There's a saying that money can't buy happiness - but a recent article in BBC Focus magazine suggests it isn't so much the value of money but how you choose to spend it that gets you to the happy place.
The magazine is by subscription but the article came out of the findings from this book written by Elizabeth Dunn and Michael Norton, two Associate Professors from British Columbia and Harvard Business School respectively - which is well worth a read.
There is of course an obvious connection to philanthropy and the article again highlights that there is a clear link between supporter happiness and being shown where their money is spent comparing Spread the Net and UNICEF as an example. No surprise there.
But within the article there were other interesting morsels that probably could also be better leveraged within the fundraising arena. An opportunity if you will.
The experience CV - the context of this is that day to day we make choices about the mundane versus the exciting. The commitment to get your dowdy bathroom refurbished versus visiting the Galapagos Islands for example. The point about this is that research from Cornell university indicated that people are less likely to regret buying experience than buying material things. In fact in research 80% of the people regretted not buying an experience when it was there because experience seems unique.
Here's the time to be looking at what experience you are actually offering to your supporters. For child sponsorship organisations for example offering the sponsors a chance to meet their sponsored child is an obvious one, for overseas development it could be getting people out to build a well, but this could be a little less obvious for other causes - though I am sure there are things that can be offered to make the difference between the transactional versus the experiential.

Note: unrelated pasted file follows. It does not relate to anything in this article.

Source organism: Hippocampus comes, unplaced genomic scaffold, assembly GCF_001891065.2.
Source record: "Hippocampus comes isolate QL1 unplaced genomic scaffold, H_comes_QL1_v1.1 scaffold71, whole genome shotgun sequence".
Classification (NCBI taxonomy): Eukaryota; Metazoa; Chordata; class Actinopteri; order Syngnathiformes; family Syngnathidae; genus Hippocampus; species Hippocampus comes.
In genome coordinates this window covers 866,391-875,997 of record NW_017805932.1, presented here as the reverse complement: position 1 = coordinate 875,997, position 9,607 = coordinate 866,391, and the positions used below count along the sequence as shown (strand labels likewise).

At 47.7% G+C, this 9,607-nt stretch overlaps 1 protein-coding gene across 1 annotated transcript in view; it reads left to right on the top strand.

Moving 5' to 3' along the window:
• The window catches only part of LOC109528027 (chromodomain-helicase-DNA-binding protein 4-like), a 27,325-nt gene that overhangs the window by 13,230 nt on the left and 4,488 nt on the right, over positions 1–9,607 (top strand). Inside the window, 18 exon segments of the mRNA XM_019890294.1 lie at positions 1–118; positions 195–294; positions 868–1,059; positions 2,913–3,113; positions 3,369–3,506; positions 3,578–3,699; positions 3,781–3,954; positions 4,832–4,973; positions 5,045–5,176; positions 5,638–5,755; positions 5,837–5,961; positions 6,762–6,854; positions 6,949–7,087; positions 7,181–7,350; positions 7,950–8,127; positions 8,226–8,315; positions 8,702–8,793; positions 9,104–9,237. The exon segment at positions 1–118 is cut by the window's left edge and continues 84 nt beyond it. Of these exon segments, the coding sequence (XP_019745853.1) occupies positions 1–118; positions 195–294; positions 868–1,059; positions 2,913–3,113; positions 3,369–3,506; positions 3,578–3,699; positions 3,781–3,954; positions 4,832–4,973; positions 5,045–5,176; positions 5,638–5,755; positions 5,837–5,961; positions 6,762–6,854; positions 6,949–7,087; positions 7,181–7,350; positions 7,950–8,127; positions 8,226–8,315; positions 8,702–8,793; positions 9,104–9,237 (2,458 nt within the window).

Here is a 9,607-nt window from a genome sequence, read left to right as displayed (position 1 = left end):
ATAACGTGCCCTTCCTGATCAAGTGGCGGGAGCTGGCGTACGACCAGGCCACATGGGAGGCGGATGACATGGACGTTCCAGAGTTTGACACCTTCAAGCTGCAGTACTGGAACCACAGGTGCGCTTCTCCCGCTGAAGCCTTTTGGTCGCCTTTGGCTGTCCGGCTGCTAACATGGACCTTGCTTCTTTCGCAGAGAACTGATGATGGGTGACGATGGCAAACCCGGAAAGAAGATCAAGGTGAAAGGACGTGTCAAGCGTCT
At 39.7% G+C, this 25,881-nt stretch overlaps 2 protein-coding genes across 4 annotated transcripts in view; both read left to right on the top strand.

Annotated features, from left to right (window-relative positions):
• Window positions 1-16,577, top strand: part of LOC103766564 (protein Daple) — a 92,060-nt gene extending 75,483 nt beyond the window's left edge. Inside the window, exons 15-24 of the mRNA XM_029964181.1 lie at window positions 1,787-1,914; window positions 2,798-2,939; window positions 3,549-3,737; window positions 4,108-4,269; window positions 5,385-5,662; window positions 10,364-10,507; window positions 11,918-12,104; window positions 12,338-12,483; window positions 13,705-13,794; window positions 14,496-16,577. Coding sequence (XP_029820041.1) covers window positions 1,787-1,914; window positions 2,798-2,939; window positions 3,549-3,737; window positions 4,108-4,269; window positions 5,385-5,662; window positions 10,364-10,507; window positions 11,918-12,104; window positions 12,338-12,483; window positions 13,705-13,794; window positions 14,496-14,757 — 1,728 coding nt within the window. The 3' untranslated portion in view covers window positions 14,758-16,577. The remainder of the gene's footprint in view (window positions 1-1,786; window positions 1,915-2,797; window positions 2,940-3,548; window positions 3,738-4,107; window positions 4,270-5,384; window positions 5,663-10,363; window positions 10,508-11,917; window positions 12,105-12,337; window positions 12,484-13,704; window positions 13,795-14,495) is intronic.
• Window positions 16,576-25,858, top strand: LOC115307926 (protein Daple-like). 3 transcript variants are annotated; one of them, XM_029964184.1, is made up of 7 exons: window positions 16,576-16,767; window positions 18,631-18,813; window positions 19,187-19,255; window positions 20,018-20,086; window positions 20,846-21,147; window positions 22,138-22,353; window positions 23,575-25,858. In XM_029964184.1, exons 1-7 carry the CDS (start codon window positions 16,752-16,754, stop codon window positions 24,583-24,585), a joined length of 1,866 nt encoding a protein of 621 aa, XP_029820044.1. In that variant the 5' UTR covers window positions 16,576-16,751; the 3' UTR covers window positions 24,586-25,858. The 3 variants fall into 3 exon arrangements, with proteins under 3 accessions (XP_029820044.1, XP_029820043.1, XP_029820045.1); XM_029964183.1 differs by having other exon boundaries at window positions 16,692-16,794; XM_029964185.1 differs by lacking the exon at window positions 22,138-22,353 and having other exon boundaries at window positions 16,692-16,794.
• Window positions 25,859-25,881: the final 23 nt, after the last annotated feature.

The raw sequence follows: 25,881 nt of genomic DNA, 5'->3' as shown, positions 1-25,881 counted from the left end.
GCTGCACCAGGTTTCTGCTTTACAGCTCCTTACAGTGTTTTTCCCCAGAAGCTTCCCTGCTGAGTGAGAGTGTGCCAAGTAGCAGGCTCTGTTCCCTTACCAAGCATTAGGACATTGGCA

As an extension of this - then the question may be - how can you if not in reality but virtually offer the opportunity for supporters to share time, any time with the people who benefit from their support? Another suggestion that came out of the research was that people feel better about spending money on others when we are part of the experience and spending time with them.
All this is food for thought really - sometimes it isn't possible, practical, cost effective to directly link your supporters with your service users or beneficiaries - but who else could you link supporters with? Front line staff, programme workers? I know that all communications should be doing this any way - but in the same way we know tangibility beats the more general we are still not great at making that connection for supporters.
So this is merely a timely reminder that we should probably do more to explore these options and implement them as much as possible within our own context.
It would be great to get to a point that giving to your cause could be worthy of being added to a supporter's experience CV in the same way that visiting the Serengeti would.
Thank you as ever for stopping by.